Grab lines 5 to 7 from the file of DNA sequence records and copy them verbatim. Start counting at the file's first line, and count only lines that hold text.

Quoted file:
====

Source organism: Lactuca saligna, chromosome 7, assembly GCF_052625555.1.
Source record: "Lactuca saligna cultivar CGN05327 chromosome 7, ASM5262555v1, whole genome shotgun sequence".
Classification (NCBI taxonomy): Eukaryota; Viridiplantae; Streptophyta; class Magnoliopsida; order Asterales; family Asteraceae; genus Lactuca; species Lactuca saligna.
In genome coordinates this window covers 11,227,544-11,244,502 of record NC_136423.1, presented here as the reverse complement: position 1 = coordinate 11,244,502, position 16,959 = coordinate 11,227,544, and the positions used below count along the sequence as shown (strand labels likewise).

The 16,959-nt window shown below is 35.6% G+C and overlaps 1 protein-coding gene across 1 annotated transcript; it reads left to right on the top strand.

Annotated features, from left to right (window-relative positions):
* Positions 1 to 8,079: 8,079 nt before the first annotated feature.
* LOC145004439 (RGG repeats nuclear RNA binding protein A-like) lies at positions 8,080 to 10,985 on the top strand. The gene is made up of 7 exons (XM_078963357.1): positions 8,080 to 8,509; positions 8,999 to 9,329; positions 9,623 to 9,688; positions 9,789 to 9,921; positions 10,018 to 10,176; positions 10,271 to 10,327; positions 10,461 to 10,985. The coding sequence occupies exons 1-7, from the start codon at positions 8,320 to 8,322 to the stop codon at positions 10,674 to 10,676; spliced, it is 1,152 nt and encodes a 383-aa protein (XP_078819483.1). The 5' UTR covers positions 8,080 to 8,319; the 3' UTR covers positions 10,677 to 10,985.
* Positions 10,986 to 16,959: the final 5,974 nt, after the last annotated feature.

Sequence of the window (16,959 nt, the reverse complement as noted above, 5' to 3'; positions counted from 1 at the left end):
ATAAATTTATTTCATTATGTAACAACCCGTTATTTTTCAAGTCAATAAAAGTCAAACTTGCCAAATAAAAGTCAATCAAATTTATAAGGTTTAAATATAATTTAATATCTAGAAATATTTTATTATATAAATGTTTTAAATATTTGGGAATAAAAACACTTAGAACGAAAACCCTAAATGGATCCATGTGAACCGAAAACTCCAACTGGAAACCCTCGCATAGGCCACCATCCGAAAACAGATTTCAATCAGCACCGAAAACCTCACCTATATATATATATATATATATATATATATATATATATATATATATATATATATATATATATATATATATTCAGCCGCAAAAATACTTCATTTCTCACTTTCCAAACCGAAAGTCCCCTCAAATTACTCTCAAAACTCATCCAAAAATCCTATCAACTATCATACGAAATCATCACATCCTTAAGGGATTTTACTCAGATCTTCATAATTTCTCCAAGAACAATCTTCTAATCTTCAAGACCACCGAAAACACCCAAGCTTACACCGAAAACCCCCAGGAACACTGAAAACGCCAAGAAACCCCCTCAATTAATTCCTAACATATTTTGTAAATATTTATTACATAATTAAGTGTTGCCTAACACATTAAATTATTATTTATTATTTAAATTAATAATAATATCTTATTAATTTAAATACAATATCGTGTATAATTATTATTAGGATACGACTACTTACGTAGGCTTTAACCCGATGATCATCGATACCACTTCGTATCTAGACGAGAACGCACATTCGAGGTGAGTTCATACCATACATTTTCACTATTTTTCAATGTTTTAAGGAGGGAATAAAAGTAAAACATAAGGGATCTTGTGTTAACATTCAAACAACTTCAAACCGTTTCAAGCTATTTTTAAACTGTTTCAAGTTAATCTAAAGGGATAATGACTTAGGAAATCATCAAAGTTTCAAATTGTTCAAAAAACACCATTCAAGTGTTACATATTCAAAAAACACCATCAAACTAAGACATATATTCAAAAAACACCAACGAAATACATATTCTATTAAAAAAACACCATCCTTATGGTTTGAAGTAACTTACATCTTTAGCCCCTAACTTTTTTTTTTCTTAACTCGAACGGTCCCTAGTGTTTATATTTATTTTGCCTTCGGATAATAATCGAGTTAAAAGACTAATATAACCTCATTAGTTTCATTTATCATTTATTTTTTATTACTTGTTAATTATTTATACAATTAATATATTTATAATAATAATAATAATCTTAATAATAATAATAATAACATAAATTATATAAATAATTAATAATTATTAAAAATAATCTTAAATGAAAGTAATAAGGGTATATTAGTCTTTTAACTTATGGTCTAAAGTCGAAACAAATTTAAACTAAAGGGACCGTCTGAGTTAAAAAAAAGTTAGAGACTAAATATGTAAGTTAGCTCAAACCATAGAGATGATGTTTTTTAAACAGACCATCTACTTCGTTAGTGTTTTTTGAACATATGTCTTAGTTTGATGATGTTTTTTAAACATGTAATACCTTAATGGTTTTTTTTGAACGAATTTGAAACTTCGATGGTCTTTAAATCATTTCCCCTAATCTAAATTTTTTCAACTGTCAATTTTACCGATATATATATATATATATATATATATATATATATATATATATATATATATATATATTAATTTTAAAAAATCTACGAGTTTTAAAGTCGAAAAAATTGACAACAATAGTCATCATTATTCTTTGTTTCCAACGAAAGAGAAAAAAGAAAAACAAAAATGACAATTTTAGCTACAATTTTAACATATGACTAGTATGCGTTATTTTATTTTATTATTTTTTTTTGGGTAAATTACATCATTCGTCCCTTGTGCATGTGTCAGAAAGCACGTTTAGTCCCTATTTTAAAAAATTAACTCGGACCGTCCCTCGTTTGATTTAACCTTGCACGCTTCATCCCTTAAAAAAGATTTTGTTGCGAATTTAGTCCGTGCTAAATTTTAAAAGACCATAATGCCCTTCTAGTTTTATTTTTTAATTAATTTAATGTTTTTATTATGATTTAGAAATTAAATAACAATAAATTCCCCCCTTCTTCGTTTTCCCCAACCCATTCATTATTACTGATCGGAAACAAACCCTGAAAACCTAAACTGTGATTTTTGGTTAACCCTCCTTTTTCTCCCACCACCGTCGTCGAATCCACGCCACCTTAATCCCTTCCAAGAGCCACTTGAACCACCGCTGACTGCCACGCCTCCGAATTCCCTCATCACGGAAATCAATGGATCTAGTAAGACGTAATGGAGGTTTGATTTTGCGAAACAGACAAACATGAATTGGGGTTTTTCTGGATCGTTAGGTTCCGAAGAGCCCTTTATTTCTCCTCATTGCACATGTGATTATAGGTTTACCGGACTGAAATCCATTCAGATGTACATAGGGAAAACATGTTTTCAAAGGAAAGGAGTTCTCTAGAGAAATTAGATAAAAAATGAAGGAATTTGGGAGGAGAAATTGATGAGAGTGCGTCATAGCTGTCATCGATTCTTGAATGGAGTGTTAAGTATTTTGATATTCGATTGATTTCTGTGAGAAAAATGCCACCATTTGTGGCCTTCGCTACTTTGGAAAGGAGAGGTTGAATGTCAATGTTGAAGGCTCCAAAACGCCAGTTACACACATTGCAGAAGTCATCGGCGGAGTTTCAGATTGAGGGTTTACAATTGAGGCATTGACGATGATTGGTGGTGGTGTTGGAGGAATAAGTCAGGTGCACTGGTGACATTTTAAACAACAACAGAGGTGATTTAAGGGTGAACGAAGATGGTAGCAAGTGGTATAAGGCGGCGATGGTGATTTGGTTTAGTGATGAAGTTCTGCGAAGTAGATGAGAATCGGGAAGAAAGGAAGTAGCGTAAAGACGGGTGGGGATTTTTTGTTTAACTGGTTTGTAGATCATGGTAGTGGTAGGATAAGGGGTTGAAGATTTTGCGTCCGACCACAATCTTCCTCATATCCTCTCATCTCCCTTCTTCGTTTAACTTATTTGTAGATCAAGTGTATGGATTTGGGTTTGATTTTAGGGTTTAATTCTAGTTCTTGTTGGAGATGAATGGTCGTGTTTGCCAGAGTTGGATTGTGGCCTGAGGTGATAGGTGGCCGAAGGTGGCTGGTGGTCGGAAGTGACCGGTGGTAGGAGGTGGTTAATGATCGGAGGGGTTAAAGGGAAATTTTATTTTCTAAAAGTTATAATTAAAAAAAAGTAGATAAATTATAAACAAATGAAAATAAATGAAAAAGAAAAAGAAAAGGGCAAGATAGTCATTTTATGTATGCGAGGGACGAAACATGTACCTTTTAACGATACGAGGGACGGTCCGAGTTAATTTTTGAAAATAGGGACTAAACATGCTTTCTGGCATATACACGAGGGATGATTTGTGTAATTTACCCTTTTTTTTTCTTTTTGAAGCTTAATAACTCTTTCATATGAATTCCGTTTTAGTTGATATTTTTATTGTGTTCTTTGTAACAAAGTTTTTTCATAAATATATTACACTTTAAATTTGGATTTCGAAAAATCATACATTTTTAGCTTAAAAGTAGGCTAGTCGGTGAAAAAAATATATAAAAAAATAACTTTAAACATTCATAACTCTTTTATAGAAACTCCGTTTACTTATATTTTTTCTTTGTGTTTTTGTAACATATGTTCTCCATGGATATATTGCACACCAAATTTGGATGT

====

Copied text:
The 16,959-nt window shown below is 35.6% G+C and overlaps 1 protein-coding gene across 1 annotated transcript; it reads left to right on the top strand.

Annotated features, from left to right (window-relative positions):
* Positions 1 to 8,079: 8,079 nt before the first annotated feature.